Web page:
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CSS enables you to control the look and layout of a web page much more precisely than you could with HTML alone, but it can be time-consuming to learn. In this workshop, expert developer Candyce Mairs makes styling a quick and easy process, walking you through the process of adding content to a web page and using CSS to position that content. Candyce explains CSS positioning concepts like the CSS box model, floats, and clears and demonstrates how HTML and CSS work together to create the look of your web page. By speaking the same language as the browser, you can learn to work with the browser to place content accurately and easily.
I want to talk about the Float Property in CSS. This property can be a bit confusing when you first start working with it. It does have two values available to it, and those are left and right. So, I want to demonstrate the float property and show you what this property means, and how we can use it to create a column structure on a webpage. I have a webpage right here called Float Need, and I have three div tags on the page.
Each div tag contains two sentences of text. And if I put this in the browser, all I'm seeing are those sentences of text, each div on its own line, because that's what a div tag does. It places the content inside the div on its own line. So, what we're basically looking at is the default HTML view for this coding on the page. What I've also done is set up some styles up above, and the style rules are set up so that we can play with each individual div as needed to demonstrate the float property.
I have these within CSS Comments, so you can see it's all light grey at the moment, which means those styles are not applying. What I will do is eliminate those comments, and you can see now my code has some color coding to it which means it's now been activated. What I've done for each one of these divs is create a style role for the ID based on the ID name and the div tag. I've assigned 300 pixels of width, added a border and a background color just to make it easier for you to see which column is which. I'll go ahead and save this page, and let's take a look at it now in the browser.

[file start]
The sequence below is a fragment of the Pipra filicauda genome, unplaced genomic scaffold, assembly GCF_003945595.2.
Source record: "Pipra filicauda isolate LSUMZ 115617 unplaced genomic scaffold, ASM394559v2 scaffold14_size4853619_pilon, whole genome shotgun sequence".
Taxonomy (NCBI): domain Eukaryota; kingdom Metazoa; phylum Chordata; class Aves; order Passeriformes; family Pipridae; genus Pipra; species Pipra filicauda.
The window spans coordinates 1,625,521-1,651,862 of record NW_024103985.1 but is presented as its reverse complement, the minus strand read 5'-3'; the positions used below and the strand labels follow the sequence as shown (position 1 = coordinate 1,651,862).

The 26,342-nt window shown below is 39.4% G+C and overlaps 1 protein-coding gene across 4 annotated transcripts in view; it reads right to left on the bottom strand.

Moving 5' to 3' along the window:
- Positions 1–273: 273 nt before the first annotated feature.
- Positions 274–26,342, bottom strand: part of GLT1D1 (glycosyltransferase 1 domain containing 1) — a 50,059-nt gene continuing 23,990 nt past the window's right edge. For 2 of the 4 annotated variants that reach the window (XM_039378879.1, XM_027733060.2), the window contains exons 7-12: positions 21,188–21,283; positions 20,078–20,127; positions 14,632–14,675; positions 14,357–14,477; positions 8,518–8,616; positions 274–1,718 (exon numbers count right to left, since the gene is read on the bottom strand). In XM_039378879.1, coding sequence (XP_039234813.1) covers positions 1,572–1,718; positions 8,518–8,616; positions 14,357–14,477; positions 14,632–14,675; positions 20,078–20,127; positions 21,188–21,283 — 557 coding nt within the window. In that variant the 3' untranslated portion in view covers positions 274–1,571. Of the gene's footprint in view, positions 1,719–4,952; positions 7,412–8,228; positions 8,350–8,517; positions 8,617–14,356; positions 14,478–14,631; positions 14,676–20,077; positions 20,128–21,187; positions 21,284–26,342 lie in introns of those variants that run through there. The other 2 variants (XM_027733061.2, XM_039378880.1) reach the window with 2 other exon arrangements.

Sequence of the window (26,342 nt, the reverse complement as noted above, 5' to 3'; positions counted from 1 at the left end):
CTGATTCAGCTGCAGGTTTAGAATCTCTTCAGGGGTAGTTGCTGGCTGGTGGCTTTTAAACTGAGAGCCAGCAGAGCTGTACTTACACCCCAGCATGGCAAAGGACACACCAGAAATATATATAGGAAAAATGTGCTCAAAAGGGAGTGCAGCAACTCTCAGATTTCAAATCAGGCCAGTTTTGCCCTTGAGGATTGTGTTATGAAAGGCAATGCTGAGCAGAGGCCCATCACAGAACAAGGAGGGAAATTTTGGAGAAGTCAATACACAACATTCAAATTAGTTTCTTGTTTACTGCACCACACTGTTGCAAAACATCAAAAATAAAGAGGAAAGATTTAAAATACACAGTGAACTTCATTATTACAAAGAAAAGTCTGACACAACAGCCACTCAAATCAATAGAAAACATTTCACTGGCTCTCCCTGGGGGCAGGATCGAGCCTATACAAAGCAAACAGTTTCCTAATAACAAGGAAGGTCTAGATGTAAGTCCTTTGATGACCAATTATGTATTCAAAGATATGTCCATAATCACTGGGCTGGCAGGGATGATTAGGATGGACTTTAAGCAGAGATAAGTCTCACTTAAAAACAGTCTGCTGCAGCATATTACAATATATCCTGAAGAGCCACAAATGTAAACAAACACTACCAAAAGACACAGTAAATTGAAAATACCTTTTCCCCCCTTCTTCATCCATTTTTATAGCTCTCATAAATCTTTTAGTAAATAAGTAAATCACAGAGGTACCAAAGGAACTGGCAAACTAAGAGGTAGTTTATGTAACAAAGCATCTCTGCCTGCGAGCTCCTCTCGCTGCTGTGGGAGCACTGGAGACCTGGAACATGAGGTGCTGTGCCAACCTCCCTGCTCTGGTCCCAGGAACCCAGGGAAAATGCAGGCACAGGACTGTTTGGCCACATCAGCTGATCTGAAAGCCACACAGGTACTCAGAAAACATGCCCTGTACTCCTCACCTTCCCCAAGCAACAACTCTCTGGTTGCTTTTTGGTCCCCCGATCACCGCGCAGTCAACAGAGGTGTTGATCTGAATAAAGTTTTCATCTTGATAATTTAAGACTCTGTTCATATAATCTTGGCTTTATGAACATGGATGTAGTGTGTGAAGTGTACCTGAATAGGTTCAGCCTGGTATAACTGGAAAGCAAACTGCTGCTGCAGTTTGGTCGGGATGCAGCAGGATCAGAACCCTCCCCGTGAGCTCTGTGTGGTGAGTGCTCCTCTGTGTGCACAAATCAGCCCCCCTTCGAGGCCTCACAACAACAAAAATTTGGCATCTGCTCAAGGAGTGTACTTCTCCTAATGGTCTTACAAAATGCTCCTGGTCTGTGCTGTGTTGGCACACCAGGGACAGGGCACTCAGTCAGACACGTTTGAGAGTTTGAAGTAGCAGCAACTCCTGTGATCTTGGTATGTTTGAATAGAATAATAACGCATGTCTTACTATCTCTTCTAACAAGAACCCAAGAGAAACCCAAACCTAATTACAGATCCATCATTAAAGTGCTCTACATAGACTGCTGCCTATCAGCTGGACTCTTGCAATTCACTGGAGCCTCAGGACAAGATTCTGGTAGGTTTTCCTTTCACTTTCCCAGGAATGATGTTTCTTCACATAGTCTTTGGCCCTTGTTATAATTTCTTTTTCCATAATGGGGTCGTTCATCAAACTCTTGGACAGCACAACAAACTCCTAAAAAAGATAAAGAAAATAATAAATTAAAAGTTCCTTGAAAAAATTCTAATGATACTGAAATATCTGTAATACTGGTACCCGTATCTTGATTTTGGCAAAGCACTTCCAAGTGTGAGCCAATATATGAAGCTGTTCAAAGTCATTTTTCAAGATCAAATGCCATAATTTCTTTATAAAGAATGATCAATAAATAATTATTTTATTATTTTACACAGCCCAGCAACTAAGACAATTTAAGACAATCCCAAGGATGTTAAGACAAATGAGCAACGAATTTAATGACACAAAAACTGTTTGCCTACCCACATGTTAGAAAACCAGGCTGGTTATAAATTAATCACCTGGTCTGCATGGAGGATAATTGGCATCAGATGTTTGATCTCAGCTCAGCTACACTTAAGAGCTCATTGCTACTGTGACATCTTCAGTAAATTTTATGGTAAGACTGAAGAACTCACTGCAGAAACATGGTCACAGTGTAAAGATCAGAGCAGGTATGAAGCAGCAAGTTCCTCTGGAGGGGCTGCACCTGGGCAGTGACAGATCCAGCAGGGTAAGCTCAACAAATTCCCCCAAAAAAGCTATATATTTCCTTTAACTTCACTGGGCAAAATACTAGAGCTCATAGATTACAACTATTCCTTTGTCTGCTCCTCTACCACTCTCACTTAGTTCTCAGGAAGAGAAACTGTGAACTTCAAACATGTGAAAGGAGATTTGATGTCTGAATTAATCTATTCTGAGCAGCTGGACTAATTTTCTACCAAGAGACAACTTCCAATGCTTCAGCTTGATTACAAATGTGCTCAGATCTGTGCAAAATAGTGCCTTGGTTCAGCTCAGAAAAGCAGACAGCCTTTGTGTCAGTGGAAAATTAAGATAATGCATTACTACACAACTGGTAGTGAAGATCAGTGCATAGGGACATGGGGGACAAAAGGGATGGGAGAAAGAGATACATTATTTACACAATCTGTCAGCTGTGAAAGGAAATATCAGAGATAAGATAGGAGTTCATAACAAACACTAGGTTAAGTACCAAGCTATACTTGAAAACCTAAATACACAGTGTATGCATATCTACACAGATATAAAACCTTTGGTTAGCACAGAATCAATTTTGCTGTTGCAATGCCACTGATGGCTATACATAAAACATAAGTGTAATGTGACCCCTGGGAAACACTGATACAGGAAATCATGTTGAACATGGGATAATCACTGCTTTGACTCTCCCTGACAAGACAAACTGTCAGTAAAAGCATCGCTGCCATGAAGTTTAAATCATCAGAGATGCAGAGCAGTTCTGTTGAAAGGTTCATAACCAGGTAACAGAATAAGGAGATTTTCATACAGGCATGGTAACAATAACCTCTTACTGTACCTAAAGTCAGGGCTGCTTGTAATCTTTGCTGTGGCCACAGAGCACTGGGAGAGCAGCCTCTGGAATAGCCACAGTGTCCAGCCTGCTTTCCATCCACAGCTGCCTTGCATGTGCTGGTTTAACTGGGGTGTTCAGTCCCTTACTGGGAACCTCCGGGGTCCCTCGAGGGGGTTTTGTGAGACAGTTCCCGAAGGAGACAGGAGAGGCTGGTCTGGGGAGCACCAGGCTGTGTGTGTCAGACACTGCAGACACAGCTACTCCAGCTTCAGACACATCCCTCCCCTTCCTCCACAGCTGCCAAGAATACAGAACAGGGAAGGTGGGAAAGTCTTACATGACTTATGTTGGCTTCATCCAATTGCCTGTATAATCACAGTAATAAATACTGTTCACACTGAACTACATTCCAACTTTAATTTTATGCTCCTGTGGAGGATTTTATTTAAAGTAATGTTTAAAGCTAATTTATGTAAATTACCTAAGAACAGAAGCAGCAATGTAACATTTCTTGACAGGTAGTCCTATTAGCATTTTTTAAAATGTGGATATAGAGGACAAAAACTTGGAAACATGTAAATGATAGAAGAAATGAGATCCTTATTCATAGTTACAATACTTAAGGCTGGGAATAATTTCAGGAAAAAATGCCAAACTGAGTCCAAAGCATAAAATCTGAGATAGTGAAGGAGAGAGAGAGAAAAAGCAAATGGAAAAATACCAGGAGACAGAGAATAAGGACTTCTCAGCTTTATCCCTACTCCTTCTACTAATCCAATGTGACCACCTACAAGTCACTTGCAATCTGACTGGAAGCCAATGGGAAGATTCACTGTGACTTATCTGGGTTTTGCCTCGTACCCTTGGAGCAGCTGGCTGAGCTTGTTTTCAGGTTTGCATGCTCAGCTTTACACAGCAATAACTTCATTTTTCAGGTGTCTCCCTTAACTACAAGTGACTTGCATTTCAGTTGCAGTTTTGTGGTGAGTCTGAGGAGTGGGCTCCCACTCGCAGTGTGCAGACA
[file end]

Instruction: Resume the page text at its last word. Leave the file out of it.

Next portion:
You can see it set the mall to 300 pixels wide and attached a color to each one. This will just make it easier for you to see what's going on as I add the Float Properties. Let's add a float to the left column. So I simply say float:, and the two properties I have available are left or right. And you end each line with a semicolon. Let's see if it changed anything in the browser.
And you can see, it didnt. My left column was already located on the left-hand side so it didn't move because of the float property. What I will do is copy this. That was a code hint that just popped up. You can Ctrl + C or Cmd + C, and then Ctrl + V to paste. Just move that to get it lined up, and the same thing down here.
What I'm doing is adding a float left to each one of these divs. Now, when I save the page, you'll be able to see a difference in the browser. Now, what's happened is you can see my blue column, or the middle column, has pulled up alongside the green column. It doesn't look like the salmon colored or orange colored column has done that same thing. But that's only because my browser window is a little narrow. As soon as my browser window gets wide enough, I can pull it over.
But notice as soon as this gets small, it pushes it down underneath again. So, what float does is tell the content to float along the left-hand side of the content before it in the HTML. But only do this, if there's space for it. Now, if I put this all the way across, you can see everything's lined up left in the browser. I have all this space on the right-hand side. So, that is what a left float does. Now, let me modify this right column.
And instead of saying left, what I'm going to do is say right. Now, when I float this column right, you'll see it it almost like super glue to the right-hand side of the browser. It's not going to move. It's going to stay along that right side. The reason it's called a float is, as you can see, now that I have it right aligned it's a little easier to see it. As long as there's space for it, it comes out on the right-hand side since these two divs are in the HTML before it. What this is literally doing is floating vertically along the right-hand side, floating vertically along the left-hand side.
So, as I pull it together, you can see it pops down as there's space for it, it pops up. So, that's why it's called a float. It's not in a specific location vertically, other than based on the code on the page. Now, I don't want all of this stuff moving around in this manner, so what I'm going to do is put this back to a left float. And with my left float, things will line up as long as there's space for them.
So, we'll take a look one last time. And here is my content. Soon as there's space for the second column, or the middle column, it pops up. As soon as there's space for the far right, it pops up as well. So that is the Float Property in CSS, and the two values available, left and right, for the Float Property.
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